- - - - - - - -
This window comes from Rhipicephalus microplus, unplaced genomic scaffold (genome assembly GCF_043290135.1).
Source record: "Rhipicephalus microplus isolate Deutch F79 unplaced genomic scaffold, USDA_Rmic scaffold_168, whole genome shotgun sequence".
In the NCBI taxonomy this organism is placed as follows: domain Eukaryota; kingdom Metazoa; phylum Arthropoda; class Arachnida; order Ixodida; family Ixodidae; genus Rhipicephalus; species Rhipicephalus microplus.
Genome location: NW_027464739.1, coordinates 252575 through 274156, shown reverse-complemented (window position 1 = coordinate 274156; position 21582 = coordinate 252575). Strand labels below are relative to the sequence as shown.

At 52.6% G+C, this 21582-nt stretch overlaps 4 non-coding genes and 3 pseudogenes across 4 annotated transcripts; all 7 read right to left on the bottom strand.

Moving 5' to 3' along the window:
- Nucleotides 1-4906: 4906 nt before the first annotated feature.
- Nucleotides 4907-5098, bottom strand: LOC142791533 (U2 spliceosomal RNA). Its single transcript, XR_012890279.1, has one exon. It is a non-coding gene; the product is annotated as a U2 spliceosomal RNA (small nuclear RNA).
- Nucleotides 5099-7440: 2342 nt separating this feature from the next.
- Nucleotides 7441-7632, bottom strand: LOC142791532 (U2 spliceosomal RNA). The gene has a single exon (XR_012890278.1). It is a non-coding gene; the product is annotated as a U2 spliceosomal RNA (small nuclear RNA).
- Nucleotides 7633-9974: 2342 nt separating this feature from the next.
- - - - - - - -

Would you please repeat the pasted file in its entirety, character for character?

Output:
This window comes from Rhipicephalus microplus, unplaced genomic scaffold (genome assembly GCF_043290135.1).
Source record: "Rhipicephalus microplus isolate Deutch F79 unplaced genomic scaffold, USDA_Rmic scaffold_168, whole genome shotgun sequence".
In the NCBI taxonomy this organism is placed as follows: domain Eukaryota; kingdom Metazoa; phylum Arthropoda; class Arachnida; order Ixodida; family Ixodidae; genus Rhipicephalus; species Rhipicephalus microplus.
Genome location: NW_027464739.1, coordinates 252575 through 274156, shown reverse-complemented (window position 1 = coordinate 274156; position 21582 = coordinate 252575). Strand labels below are relative to the sequence as shown.

At 52.6% G+C, this 21582-nt stretch overlaps 4 non-coding genes and 3 pseudogenes across 4 annotated transcripts; all 7 read right to left on the bottom strand.

Moving 5' to 3' along the window:
- Nucleotides 1-4906: 4906 nt before the first annotated feature.
- Nucleotides 4907-5098, bottom strand: LOC142791533 (U2 spliceosomal RNA). Its single transcript, XR_012890279.1, has one exon. It is a non-coding gene; the product is annotated as a U2 spliceosomal RNA (small nuclear RNA).
- Nucleotides 5099-7440: 2342 nt separating this feature from the next.
- Nucleotides 7441-7632, bottom strand: LOC142791532 (U2 spliceosomal RNA). The gene has a single exon (XR_012890278.1). It is a non-coding gene; the product is annotated as a U2 spliceosomal RNA (small nuclear RNA).
- Nucleotides 7633-9974: 2342 nt separating this feature from the next.